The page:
Chinese Economy: RMB and Foreign Reserves
RMB exchange rate
Since July 21, 2005, China has reformed the RMB exchange rate mechanism and has moved into a managed floating exchange rate regime with reference to a basket of currencies.
That same day in 2005, the RMB exchange rate was adjusted to 8.11 per USD. On May 21, 2007, China then expanded the floating band of RMB against the U.S. dollar from 0.3 percent to 0.5 percent around the central parity published by the People's Bank of China on every business day. On April 16, 2012, the floating band was expanded to 1 percent. It was further expanded to 2 percent on March 17, 2014.
The current mechanism asks market makers to submit quotes for the RMB against the USD every business day to the People's Bank of China before trading hours. From these quotes, the People's Bank of China derives the central parity each day and the exchange rate is allowed to fluctuate within the floating band (+/- 2 percent around central parity at the moment). Market makers are given guidance on determining morning quotes. They should be based on the previous trading day's close, supply, demand, and the exchange rate of the basket of currencies.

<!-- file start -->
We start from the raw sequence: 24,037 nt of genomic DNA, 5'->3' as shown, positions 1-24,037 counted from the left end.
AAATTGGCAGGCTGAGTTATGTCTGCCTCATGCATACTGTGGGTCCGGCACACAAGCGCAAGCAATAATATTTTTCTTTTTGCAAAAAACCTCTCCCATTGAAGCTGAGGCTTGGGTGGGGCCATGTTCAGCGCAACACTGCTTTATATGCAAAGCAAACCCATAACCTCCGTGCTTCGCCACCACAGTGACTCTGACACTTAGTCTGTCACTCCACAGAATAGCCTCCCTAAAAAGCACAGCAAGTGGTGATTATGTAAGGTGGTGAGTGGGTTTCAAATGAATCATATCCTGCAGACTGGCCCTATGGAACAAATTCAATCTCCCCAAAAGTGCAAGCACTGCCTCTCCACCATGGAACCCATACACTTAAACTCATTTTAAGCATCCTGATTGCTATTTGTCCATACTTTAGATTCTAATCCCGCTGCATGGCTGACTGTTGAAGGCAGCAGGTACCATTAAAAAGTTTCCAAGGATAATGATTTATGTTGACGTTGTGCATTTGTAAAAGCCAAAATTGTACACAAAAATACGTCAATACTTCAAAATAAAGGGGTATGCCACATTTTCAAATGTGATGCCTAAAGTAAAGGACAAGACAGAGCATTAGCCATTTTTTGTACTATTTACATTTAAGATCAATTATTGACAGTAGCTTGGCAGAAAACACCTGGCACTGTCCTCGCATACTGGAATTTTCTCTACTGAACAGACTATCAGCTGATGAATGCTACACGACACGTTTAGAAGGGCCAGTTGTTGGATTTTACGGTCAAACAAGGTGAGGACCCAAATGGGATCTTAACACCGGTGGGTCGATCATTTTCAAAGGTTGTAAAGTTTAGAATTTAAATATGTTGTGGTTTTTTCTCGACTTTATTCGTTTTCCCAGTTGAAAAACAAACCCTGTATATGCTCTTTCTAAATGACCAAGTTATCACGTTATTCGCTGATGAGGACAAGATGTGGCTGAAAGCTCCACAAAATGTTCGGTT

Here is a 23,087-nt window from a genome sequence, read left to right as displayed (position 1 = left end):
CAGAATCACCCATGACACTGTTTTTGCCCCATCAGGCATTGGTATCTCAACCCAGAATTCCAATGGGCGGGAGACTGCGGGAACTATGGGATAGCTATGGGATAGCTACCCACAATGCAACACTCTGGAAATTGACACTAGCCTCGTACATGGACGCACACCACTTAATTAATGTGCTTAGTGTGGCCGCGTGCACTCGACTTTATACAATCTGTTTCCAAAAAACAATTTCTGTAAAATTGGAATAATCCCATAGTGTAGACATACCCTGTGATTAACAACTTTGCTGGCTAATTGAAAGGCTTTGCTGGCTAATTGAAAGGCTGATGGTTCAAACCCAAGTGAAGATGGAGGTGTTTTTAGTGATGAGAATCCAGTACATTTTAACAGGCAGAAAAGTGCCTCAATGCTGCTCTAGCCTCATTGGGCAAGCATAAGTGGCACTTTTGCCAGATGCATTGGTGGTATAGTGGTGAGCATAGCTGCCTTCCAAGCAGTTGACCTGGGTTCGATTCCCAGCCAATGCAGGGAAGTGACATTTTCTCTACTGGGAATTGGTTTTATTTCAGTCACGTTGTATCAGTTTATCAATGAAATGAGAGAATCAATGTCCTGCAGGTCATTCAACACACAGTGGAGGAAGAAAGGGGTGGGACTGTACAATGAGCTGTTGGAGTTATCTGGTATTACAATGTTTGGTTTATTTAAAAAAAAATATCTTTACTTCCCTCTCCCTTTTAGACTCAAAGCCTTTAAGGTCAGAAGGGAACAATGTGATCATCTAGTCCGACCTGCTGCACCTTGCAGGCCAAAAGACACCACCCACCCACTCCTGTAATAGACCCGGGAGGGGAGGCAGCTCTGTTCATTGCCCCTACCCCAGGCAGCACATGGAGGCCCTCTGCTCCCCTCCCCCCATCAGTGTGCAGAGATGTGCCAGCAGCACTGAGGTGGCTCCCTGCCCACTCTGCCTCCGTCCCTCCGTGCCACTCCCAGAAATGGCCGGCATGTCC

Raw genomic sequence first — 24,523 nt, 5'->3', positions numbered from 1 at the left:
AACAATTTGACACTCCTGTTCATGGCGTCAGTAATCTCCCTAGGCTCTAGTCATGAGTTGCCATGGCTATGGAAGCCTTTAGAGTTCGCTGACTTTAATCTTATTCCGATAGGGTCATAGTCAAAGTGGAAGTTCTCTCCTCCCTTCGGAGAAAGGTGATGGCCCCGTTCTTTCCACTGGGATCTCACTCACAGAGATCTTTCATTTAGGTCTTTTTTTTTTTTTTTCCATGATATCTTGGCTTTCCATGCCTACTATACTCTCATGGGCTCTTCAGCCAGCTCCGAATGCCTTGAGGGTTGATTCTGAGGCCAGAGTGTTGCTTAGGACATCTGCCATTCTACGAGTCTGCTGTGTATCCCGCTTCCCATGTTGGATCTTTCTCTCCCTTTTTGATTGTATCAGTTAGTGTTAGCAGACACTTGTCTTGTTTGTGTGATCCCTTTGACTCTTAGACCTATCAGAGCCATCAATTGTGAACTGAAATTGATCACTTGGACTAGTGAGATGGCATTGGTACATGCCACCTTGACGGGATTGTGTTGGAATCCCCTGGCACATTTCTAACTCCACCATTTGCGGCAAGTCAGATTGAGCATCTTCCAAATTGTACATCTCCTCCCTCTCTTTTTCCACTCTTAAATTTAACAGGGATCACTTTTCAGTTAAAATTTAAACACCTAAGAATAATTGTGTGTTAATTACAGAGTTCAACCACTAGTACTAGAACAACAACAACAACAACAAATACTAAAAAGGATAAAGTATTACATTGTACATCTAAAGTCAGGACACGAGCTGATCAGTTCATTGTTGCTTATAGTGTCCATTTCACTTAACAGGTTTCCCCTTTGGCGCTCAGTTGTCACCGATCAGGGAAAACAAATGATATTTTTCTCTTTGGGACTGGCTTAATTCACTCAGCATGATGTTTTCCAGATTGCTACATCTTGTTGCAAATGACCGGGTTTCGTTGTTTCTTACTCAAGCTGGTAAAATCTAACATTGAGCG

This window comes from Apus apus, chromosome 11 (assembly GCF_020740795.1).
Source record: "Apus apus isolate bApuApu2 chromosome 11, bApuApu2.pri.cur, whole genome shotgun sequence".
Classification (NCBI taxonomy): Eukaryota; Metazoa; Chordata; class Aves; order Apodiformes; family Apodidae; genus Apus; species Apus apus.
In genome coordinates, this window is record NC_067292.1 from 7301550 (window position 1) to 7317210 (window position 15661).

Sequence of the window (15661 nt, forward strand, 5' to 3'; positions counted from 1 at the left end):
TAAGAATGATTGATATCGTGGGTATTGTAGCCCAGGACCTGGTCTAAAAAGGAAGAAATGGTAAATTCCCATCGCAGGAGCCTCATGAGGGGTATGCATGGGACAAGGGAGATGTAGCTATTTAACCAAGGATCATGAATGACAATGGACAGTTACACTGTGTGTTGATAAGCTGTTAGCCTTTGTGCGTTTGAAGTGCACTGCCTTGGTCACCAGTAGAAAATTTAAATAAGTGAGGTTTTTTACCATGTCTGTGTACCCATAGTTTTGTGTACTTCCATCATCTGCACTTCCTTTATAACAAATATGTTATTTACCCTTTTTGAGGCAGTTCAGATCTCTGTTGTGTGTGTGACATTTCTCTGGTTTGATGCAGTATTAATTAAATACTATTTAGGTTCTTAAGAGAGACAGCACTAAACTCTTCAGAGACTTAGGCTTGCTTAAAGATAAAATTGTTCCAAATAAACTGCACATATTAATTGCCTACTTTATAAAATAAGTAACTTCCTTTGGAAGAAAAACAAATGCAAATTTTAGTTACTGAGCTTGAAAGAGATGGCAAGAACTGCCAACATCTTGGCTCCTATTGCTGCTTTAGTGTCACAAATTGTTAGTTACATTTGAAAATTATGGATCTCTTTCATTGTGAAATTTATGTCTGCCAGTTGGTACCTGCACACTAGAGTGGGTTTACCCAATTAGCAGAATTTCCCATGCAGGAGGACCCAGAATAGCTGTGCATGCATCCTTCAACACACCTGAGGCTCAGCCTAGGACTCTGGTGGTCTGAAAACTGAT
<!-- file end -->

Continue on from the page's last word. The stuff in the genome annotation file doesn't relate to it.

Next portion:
Because of the modification of RMB exchange rate fixing mechanism by the People's Bank of China, the RMB exchange rate against the USD depreciated from 6.2083 on August 10, 2015, to 6.3982 on August 13, 2015. On October 3, 2017, the exchange rate of RMB against the USD stood at 6.6528.
Foreign exchange reserves
China's foreign exchange reserves reached 3.0915 trillion USD at the end of August 2017, ranked the first worldwide. China's foreign debts reached 1.4207 trillion USD by the end of 2016, of which 39 percent was medium-term or long-term debt and 61 percent was short-term debt. The debt service ratio was 6 percent in 2016.
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